It is normal to feel scared, anxious, and uncertain after an attack, but sometimes an attack can trigger a more serious condition known as post-traumatic stress disorder (PTSD). If you’ve been hurt, then it is important to understand if you suffering from PTSD and what you can do about it.
Symptoms of PTSD
According to the Mayo Clinic, some common symptoms of PTSD include:
- Intrusive memories. This may come in the form of upsetting dreams, reliving the event, or significant emotional responses to things that remind you of the event.
- Avoidance. You may avoid thinking about the event or places, people, or things that remind you of the event, for example.
- Negative thoughts or changes in relationships.
- Irritability or changes in behavior. This could include trouble sleeping or concentrating.
- Self-destructive thoughts or behavior.
If any of these symptoms (or other changes in mood or behavior) is severe, if any of these symptoms go on for more than one month, or if you have concerns about your health, then you should talk to your doctor as soon as possible for an accurate diagnosis and treatment.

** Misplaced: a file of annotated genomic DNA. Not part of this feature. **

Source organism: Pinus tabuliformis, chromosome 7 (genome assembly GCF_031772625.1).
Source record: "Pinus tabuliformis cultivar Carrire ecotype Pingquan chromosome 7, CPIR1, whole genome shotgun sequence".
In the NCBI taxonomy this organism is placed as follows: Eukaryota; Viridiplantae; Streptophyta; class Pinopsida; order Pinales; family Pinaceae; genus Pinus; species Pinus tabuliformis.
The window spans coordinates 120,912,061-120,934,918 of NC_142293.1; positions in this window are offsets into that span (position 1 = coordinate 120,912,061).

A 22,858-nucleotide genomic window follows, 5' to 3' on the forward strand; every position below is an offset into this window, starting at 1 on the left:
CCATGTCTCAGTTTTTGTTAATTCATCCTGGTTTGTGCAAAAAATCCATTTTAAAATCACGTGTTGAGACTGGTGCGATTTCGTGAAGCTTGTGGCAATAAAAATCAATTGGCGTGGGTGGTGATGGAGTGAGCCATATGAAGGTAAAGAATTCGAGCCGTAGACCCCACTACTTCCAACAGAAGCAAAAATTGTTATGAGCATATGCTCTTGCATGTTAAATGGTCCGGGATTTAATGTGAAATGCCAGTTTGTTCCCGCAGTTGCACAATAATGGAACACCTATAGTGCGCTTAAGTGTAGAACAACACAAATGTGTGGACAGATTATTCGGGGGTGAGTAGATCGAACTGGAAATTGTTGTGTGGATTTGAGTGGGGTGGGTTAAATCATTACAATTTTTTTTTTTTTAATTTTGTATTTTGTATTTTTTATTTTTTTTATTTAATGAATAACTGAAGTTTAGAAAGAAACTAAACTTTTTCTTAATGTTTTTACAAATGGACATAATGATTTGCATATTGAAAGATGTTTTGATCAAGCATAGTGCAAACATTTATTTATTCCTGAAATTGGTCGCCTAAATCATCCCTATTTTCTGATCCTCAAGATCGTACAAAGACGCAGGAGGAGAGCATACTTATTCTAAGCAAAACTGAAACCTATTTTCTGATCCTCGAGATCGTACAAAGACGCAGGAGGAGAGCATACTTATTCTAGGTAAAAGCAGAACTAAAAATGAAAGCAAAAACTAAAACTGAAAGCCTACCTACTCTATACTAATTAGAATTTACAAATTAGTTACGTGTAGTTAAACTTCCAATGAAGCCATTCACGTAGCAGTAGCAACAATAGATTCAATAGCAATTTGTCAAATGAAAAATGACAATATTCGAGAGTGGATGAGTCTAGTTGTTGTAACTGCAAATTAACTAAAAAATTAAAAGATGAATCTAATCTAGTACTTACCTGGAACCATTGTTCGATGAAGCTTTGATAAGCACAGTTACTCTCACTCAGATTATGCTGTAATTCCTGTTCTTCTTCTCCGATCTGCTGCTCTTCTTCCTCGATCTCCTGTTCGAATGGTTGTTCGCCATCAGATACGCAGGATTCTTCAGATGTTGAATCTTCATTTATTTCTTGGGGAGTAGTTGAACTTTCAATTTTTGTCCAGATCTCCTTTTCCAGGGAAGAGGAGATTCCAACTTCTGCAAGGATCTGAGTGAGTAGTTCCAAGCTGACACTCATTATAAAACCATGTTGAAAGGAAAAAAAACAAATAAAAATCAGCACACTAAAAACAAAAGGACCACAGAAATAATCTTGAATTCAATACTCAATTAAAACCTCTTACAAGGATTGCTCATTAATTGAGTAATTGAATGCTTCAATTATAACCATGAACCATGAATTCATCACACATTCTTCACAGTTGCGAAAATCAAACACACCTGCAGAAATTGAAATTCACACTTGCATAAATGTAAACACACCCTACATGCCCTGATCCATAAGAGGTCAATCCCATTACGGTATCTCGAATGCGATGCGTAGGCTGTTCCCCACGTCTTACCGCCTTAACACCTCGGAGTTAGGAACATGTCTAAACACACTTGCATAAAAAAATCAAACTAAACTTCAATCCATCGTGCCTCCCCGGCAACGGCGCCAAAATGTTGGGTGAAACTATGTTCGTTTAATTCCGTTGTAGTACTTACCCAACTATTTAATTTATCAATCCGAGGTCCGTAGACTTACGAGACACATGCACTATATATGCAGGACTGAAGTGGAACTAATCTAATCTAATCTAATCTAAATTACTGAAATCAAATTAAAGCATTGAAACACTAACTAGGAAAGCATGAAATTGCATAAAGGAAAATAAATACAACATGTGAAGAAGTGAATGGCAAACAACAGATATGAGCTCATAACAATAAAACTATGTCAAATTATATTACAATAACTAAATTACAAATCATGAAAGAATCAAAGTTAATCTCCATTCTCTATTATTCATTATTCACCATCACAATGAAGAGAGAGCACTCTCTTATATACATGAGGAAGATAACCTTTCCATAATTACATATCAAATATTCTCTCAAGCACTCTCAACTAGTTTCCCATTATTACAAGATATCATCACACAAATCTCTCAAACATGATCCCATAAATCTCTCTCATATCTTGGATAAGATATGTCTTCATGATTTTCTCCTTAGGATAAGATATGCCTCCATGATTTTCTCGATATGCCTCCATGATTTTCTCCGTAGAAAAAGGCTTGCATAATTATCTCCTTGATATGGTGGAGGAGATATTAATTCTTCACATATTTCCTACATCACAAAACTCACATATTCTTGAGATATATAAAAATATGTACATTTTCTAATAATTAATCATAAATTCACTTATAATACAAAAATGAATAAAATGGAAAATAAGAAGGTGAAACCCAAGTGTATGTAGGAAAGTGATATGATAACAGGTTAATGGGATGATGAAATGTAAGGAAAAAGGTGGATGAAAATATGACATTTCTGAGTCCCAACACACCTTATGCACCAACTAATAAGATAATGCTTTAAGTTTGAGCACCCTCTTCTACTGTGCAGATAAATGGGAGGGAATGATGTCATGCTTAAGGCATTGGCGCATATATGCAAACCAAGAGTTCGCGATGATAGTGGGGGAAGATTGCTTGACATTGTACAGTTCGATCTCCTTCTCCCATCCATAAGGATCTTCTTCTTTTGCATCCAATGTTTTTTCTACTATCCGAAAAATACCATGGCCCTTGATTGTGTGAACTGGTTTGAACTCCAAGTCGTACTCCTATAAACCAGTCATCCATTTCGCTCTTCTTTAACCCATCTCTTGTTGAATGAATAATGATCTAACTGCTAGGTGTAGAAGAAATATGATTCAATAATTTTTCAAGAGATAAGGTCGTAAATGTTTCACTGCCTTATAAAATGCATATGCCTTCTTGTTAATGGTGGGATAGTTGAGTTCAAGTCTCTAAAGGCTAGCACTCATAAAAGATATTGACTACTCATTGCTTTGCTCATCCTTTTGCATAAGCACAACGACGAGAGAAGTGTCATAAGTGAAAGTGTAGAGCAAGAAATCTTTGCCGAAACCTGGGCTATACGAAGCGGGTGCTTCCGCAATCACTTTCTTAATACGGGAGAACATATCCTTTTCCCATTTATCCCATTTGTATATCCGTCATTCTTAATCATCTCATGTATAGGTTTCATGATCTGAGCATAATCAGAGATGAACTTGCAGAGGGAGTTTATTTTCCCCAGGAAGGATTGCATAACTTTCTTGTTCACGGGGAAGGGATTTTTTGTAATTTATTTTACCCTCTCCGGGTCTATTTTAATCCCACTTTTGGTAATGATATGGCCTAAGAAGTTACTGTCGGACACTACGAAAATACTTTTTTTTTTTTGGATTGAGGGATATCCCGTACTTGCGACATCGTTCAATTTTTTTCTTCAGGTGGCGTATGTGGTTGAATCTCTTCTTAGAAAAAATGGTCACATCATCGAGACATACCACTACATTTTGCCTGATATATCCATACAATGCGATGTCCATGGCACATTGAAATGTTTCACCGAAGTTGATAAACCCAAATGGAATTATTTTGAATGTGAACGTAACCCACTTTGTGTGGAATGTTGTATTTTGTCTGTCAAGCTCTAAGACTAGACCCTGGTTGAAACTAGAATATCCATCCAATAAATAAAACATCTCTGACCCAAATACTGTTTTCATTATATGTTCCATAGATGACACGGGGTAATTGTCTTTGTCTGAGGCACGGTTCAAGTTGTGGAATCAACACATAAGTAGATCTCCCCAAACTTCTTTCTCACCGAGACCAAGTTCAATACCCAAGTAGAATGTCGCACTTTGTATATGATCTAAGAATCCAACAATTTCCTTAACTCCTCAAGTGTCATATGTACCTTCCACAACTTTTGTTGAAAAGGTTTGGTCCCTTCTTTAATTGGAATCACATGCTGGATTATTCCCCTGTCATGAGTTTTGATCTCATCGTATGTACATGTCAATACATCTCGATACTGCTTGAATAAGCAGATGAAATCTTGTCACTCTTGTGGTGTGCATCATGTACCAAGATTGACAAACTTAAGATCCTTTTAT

And You Should Know Who Should Pay for Your Injuries
The person who attacked you may lack the financial resources to pay for your injuries. However, your attacker may not be the only one responsible for your injuries. The property owner may also be liable for your post-traumatic stress disorder if you can prove that:
- You suffer from PTSD.
- You suffer from PTSD because of the attack.
- The property owner was negligent in the security that was provided on his or her property at the time you were attacked.
Property owners are responsible for the safety of the people who are legally on their property. Thus, if you were lawfully on someone else’s property, then you have the right to expect reasonable security and to pursue a negligent security claim if you are hurt in an attack.
Pursuing PTSD Damages Is Important to Your Recovery
If you suffer from PTSD then your damages are so much more than the physical injuries that everyone can see. As you know, PTSD may interfere with your ability to work, to sleep, to leave the house, and to enjoy the things that once made you happy. This is as real a consequence as the cuts, bruises, broken bones, or other physical injuries that you’ve suffered.
To learn more about how to protect every aspect of your potential recovery after an attack on someone else’s property, please read our free report, Negligent Security: What You Need to Know About It, or start a live chat with us today.